Silicon Valley Bank is important for venture capital firms and startups. But as the economy has changed, VC-funded companies burned through their available cash. Simultaneously, VC funding dried up. So Silicon Valley Bank’s deposits dropped faster than the bank anticipated.

After Silicon Valley Bank announced on Wednesday that it had sold $21 billion in securities at a loss of $1.8 billion, along with a plan to sell $2.25 billion in new shares, many of its remaining customers moved quickly to shift their money elsewhere.

CNBC reporter David Faber said that while the company was seeking a sale this morning, the speed of deposits flowing out made any arrangement even more difficult. According to The Wall Street Journal, Goldman Sachs bankers had arranged a share sale on Thursday at $95 per share, but that deal fell apart as the price of the bank’s stock continued to fall and customers withdrew more of their funds.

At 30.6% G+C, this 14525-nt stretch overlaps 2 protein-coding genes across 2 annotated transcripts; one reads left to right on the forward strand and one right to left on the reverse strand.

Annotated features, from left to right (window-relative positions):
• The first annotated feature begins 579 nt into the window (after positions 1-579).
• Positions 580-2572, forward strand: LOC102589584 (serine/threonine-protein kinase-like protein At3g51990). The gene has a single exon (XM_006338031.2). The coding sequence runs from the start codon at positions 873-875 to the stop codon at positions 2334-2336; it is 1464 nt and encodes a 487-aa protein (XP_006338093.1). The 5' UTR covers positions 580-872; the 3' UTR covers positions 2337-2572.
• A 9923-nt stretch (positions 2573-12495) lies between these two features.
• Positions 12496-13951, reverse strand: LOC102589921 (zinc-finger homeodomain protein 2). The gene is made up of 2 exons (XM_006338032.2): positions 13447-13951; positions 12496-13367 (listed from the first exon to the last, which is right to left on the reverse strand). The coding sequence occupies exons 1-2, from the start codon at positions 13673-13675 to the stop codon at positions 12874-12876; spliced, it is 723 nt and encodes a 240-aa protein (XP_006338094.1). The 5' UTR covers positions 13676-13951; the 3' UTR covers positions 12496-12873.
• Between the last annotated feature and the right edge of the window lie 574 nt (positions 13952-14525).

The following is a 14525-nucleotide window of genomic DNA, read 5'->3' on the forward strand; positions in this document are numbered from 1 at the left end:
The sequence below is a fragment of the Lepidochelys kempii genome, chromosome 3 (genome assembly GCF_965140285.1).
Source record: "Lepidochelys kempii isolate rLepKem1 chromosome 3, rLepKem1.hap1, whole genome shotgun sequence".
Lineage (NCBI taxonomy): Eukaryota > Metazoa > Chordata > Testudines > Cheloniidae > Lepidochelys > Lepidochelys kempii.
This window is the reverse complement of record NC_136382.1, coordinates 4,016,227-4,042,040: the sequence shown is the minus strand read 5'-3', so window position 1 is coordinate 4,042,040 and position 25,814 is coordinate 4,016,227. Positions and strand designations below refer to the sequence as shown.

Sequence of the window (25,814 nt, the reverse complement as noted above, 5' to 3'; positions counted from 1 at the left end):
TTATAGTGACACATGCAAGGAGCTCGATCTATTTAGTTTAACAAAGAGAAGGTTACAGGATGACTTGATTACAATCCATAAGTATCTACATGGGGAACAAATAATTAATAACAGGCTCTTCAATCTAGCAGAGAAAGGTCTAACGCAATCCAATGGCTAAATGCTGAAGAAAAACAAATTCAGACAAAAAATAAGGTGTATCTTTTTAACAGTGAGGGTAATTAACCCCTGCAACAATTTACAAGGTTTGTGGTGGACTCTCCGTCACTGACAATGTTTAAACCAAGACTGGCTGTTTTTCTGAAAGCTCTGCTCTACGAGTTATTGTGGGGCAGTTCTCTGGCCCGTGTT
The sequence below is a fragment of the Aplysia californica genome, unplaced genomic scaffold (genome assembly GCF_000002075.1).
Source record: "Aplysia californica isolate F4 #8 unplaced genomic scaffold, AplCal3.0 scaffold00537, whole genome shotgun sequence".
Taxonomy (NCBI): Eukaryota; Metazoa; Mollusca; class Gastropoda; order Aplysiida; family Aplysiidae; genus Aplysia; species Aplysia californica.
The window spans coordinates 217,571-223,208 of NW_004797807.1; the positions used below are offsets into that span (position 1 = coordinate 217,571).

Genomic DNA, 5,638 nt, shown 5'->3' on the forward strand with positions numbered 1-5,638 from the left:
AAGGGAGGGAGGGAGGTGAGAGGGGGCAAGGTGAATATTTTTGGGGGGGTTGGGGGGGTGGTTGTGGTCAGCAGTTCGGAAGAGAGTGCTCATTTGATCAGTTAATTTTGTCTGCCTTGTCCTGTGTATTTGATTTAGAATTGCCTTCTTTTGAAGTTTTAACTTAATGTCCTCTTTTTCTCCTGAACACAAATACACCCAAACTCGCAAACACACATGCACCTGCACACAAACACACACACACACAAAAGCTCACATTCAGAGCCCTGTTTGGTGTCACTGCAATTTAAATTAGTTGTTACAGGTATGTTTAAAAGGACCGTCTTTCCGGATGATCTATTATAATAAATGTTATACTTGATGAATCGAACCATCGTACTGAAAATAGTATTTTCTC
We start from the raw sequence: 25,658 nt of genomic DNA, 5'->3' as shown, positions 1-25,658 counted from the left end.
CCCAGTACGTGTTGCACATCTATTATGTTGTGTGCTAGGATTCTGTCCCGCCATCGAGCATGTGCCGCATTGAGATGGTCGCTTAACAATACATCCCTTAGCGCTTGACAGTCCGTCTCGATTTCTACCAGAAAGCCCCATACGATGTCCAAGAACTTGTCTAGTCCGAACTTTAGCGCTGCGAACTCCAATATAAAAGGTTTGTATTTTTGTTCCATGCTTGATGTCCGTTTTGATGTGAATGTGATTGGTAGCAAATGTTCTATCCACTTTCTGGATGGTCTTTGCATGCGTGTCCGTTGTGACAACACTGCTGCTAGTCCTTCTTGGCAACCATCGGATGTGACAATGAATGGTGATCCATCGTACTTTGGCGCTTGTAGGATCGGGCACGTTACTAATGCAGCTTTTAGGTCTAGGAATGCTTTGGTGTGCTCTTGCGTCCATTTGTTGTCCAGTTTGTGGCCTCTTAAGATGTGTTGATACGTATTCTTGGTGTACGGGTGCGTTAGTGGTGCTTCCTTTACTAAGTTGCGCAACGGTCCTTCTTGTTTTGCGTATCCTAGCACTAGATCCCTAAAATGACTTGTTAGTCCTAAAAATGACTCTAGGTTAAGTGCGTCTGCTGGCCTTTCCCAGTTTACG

A recent 10-K filing showed more than 90 percent of its deposits were uninsured, and the FDIC says today that “At the time of closing, the amount of deposits in excess of the insurance limits was undetermined.” Some companies who tried to pull money out on Thursday said they were having trouble making transfers, and there is concern over how this could affect some tech and biotech startups who still had their money deposited with the bank.

In closing the bank, the FDIC created a new entity, the Deposit Insurance National Bank of Santa Clara (DINB), and transferred all insured deposits there. Meanwhile, “Uninsured depositors will receive a receivership certificate for the remaining amount of their uninsured funds.”